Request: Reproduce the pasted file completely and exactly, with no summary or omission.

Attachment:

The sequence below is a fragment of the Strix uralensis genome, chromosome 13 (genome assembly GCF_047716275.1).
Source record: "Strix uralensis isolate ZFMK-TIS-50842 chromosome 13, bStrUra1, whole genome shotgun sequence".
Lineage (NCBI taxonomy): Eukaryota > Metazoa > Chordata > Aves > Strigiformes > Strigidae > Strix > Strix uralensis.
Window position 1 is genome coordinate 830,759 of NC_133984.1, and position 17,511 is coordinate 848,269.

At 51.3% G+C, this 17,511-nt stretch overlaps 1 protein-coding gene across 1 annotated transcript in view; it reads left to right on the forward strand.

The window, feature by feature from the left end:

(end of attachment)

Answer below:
The sequence below is a fragment of the Strix uralensis genome, chromosome 13 (genome assembly GCF_047716275.1).
Source record: "Strix uralensis isolate ZFMK-TIS-50842 chromosome 13, bStrUra1, whole genome shotgun sequence".
Lineage (NCBI taxonomy): Eukaryota > Metazoa > Chordata > Aves > Strigiformes > Strigidae > Strix > Strix uralensis.
Window position 1 is genome coordinate 830,759 of NC_133984.1, and position 17,511 is coordinate 848,269.

At 51.3% G+C, this 17,511-nt stretch overlaps 1 protein-coding gene across 1 annotated transcript in view; it reads left to right on the forward strand.

The window, feature by feature from the left end: